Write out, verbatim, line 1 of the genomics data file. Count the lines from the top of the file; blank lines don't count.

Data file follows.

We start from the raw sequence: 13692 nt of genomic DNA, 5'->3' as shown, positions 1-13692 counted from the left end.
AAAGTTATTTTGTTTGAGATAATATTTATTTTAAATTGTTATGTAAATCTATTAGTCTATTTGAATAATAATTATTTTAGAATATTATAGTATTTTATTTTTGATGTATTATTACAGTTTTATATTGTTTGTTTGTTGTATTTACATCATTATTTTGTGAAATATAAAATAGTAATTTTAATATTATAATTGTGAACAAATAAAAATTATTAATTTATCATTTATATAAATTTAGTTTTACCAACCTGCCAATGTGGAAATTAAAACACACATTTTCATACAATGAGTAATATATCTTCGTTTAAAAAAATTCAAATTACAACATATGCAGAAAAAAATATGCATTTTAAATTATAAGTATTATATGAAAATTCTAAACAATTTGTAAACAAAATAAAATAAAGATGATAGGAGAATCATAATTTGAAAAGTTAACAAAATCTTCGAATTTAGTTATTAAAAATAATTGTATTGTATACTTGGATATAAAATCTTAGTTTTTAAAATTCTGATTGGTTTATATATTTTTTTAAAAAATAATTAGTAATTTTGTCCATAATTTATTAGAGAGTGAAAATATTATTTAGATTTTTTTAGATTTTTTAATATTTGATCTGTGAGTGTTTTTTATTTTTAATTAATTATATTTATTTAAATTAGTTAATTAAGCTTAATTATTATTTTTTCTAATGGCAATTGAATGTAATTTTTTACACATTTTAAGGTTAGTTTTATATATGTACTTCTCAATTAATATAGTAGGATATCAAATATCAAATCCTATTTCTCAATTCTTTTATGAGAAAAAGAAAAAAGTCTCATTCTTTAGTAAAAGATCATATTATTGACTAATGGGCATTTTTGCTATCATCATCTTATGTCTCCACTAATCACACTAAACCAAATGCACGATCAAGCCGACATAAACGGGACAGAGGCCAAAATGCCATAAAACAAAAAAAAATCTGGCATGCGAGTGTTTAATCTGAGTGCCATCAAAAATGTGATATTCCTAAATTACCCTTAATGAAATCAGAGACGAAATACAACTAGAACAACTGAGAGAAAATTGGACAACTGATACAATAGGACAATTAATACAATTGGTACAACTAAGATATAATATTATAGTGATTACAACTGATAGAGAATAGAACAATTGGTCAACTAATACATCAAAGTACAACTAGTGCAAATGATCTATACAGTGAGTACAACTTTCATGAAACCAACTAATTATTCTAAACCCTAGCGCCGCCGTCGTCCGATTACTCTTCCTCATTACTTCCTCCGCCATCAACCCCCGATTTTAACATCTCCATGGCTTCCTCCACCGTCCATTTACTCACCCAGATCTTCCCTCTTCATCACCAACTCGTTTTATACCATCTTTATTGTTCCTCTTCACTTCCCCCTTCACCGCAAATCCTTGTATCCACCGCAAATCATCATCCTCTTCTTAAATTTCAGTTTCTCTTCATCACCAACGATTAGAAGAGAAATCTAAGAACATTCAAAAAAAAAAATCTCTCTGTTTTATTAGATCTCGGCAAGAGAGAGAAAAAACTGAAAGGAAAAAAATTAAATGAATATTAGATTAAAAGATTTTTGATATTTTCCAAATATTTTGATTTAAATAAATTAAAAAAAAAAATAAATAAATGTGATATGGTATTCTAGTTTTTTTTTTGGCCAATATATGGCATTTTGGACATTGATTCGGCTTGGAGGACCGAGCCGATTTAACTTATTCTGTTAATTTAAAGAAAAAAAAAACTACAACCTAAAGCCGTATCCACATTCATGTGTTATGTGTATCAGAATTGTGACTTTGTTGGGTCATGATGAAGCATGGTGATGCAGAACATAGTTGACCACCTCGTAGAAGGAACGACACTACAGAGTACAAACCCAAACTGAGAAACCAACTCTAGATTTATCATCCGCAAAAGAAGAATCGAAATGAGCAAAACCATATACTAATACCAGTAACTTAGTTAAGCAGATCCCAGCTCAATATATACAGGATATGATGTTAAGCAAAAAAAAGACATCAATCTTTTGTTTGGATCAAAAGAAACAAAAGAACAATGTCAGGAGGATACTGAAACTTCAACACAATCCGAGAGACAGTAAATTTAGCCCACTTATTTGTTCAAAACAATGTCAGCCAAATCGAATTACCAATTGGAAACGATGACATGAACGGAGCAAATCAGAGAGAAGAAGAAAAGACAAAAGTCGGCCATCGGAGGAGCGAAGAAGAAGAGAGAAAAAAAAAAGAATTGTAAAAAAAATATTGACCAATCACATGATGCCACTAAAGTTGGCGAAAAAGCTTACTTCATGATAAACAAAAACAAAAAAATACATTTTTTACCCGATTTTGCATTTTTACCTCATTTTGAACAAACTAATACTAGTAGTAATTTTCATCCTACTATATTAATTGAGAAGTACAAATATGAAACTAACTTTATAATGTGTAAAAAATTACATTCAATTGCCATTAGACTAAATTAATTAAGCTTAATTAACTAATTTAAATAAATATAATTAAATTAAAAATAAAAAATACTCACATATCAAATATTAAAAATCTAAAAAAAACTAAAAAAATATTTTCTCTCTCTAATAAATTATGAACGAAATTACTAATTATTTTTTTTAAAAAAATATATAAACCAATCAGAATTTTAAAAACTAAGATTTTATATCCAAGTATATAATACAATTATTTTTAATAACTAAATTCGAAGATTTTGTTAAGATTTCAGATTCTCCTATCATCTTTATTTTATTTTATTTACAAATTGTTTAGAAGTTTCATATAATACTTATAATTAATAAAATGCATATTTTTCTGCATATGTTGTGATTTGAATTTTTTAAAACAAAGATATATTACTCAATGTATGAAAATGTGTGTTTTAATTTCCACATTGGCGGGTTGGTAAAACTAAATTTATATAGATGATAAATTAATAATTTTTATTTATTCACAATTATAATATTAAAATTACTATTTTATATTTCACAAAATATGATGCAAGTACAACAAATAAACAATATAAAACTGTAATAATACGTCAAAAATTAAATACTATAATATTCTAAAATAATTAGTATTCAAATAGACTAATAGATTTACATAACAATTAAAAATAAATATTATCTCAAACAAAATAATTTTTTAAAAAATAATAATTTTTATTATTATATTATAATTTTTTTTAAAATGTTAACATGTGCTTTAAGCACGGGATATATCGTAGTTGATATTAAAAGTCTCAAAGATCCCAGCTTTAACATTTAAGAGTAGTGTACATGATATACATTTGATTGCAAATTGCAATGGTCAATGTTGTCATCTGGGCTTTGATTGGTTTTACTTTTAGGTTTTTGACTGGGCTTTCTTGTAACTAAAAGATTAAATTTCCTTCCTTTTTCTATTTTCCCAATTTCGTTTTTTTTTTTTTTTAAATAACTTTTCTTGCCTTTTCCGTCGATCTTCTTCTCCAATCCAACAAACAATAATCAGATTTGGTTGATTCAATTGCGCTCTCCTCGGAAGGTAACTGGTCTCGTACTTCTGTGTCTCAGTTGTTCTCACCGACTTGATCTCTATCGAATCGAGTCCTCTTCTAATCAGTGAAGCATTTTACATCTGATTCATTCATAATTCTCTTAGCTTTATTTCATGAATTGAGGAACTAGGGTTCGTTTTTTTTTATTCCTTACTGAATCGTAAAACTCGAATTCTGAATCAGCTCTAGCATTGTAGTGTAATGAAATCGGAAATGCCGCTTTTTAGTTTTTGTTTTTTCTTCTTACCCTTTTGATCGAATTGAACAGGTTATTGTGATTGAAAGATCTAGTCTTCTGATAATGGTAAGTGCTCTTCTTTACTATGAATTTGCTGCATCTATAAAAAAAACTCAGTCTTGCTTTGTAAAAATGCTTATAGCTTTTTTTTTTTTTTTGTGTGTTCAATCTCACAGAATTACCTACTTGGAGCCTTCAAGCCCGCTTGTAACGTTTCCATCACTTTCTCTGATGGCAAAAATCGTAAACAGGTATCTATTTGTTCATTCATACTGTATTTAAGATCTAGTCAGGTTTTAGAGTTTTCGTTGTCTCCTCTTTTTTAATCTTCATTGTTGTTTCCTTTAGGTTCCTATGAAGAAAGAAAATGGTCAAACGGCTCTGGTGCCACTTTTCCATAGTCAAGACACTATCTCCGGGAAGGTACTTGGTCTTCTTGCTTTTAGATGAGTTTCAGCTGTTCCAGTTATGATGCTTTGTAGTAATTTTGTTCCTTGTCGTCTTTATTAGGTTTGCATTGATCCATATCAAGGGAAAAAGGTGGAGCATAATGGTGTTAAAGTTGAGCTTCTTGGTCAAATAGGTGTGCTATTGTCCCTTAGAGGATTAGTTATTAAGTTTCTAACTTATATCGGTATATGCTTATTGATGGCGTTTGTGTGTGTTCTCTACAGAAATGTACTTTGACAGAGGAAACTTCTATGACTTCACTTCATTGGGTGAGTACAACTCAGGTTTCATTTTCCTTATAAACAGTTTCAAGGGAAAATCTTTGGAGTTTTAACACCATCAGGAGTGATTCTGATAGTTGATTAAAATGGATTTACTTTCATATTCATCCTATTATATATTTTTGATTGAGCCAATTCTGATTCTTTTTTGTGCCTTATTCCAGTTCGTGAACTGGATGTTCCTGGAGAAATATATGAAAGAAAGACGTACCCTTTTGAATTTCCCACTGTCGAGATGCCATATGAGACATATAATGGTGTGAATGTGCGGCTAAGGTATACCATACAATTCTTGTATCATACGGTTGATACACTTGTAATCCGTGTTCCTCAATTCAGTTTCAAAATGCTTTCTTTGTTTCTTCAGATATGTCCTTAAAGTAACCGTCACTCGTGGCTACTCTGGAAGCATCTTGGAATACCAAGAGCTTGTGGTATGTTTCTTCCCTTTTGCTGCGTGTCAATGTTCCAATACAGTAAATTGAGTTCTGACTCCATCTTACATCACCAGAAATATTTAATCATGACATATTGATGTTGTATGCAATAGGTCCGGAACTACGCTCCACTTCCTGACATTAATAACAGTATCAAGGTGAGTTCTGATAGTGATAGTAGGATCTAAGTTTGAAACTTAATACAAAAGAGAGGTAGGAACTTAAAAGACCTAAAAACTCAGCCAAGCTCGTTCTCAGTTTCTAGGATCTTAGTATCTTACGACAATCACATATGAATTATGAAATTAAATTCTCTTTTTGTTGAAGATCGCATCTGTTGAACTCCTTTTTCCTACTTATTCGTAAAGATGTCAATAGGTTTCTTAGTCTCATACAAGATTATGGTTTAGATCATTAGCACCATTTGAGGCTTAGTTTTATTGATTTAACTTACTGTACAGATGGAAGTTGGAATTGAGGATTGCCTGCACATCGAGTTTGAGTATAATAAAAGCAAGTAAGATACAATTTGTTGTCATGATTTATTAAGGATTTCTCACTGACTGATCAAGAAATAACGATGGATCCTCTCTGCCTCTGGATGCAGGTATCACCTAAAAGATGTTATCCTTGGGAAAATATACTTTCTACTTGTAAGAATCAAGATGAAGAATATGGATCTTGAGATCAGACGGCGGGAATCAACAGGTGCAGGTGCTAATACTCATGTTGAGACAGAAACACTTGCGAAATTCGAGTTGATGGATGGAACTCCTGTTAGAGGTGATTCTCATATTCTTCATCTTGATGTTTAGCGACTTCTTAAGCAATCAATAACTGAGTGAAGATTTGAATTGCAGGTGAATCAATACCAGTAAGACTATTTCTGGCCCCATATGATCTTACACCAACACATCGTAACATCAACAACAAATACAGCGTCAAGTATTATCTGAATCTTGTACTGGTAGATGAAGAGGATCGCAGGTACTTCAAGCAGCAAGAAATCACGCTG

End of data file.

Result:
We start from the raw sequence: 13692 nt of genomic DNA, 5'->3' as shown, positions 1-13692 counted from the left end.